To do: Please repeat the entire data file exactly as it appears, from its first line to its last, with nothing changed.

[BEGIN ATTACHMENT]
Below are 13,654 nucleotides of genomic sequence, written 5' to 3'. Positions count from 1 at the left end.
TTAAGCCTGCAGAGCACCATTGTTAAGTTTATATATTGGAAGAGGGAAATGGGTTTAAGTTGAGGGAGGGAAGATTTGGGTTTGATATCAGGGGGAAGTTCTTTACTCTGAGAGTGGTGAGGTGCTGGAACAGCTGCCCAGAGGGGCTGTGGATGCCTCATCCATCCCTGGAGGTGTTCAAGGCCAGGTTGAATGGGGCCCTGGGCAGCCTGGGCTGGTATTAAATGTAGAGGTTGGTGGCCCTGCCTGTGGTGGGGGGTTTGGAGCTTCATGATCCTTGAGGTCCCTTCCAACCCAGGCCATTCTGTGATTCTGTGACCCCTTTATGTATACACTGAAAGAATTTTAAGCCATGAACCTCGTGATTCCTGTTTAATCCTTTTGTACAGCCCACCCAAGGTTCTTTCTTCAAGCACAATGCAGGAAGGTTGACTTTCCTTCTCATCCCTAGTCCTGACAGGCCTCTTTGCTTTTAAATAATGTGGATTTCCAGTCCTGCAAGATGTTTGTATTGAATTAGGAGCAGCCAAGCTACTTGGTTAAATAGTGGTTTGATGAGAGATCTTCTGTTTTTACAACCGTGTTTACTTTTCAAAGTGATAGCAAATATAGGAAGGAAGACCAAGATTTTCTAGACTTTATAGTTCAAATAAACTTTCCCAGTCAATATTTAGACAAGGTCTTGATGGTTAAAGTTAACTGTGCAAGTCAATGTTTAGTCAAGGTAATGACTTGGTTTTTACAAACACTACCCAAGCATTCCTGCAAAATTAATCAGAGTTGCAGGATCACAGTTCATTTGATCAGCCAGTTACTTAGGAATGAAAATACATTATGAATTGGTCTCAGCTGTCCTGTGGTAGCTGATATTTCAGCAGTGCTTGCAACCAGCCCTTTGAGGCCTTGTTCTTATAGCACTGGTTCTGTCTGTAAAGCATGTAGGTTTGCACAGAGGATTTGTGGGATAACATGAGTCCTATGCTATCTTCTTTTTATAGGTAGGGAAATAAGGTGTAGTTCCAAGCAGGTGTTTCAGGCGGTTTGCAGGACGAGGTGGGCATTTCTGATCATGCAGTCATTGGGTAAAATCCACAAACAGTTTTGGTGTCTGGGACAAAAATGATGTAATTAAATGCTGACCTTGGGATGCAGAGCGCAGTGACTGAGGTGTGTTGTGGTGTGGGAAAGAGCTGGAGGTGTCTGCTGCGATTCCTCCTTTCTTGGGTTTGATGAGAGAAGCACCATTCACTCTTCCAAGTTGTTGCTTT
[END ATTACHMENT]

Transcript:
Below are 13,654 nucleotides of genomic sequence, written 5' to 3'. Positions count from 1 at the left end.
TTAAGCCTGCAGAGCACCATTGTTAAGTTTATATATTGGAAGAGGGAAATGGGTTTAAGTTGAGGGAGGGAAGATTTGGGTTTGATATCAGGGGGAAGTTCTTTACTCTGAGAGTGGTGAGGTGCTGGAACAGCTGCCCAGAGGGGCTGTGGATGCCTCATCCATCCCTGGAGGTGTTCAAGGCCAGGTTGAATGGGGCCCTGGGCAGCCTGGGCTGGTATTAAATGTAGAGGTTGGTGGCCCTGCCTGTGGTGGGGGGTTTGGAGCTTCATGATCCTTGAGGTCCCTTCCAACCCAGGCCATTCTGTGATTCTGTGACCCCTTTATGTATACACTGAAAGAATTTTAAGCCATGAACCTCGTGATTCCTGTTTAATCCTTTTGTACAGCCCACCCAAGGTTCTTTCTTCAAGCACAATGCAGGAAGGTTGACTTTCCTTCTCATCCCTAGTCCTGACAGGCCTCTTTGCTTTTAAATAATGTGGATTTCCAGTCCTGCAAGATGTTTGTATTGAATTAGGAGCAGCCAAGCTACTTGGTTAAATAGTGGTTTGATGAGAGATCTTCTGTTTTTACAACCGTGTTTACTTTTCAAAGTGATAGCAAATATAGGAAGGAAGACCAAGATTTTCTAGACTTTATAGTTCAAATAAACTTTCCCAGTCAATATTTAGACAAGGTCTTGATGGTTAAAGTTAACTGTGCAAGTCAATGTTTAGTCAAGGTAATGACTTGGTTTTTACAAACACTACCCAAGCATTCCTGCAAAATTAATCAGAGTTGCAGGATCACAGTTCATTTGATCAGCCAGTTACTTAGGAATGAAAATACATTATGAATTGGTCTCAGCTGTCCTGTGGTAGCTGATATTTCAGCAGTGCTTGCAACCAGCCCTTTGAGGCCTTGTTCTTATAGCACTGGTTCTGTCTGTAAAGCATGTAGGTTTGCACAGAGGATTTGTGGGATAACATGAGTCCTATGCTATCTTCTTTTTATAGGTAGGGAAATAAGGTGTAGTTCCAAGCAGGTGTTTCAGGCGGTTTGCAGGACGAGGTGGGCATTTCTGATCATGCAGTCATTGGGTAAAATCCACAAACAGTTTTGGTGTCTGGGACAAAAATGATGTAATTAAATGCTGACCTTGGGATGCAGAGCGCAGTGACTGAGGTGTGTTGTGGTGTGGGAAAGAGCTGGAGGTGTCTGCTGCGATTCCTCCTTTCTTGGGTTTGATGAGAGAAGCACCATTCACTCTTCCAAGTTGTTGCTTT